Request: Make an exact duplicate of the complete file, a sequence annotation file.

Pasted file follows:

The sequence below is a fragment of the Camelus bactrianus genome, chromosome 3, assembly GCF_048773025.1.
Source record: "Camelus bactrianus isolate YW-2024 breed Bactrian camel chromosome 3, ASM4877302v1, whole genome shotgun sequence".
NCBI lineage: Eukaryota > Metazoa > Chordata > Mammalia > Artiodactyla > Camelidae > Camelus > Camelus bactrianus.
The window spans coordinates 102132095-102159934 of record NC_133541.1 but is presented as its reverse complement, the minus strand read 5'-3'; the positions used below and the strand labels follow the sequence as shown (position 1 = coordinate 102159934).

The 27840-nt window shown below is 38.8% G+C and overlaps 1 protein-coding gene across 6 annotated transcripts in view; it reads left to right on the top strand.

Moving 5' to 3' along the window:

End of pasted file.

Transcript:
The sequence below is a fragment of the Camelus bactrianus genome, chromosome 3, assembly GCF_048773025.1.
Source record: "Camelus bactrianus isolate YW-2024 breed Bactrian camel chromosome 3, ASM4877302v1, whole genome shotgun sequence".
NCBI lineage: Eukaryota > Metazoa > Chordata > Mammalia > Artiodactyla > Camelidae > Camelus > Camelus bactrianus.
The window spans coordinates 102132095-102159934 of record NC_133541.1 but is presented as its reverse complement, the minus strand read 5'-3'; the positions used below and the strand labels follow the sequence as shown (position 1 = coordinate 102159934).

The 27840-nt window shown below is 38.8% G+C and overlaps 1 protein-coding gene across 6 annotated transcripts in view; it reads left to right on the top strand.

Moving 5' to 3' along the window: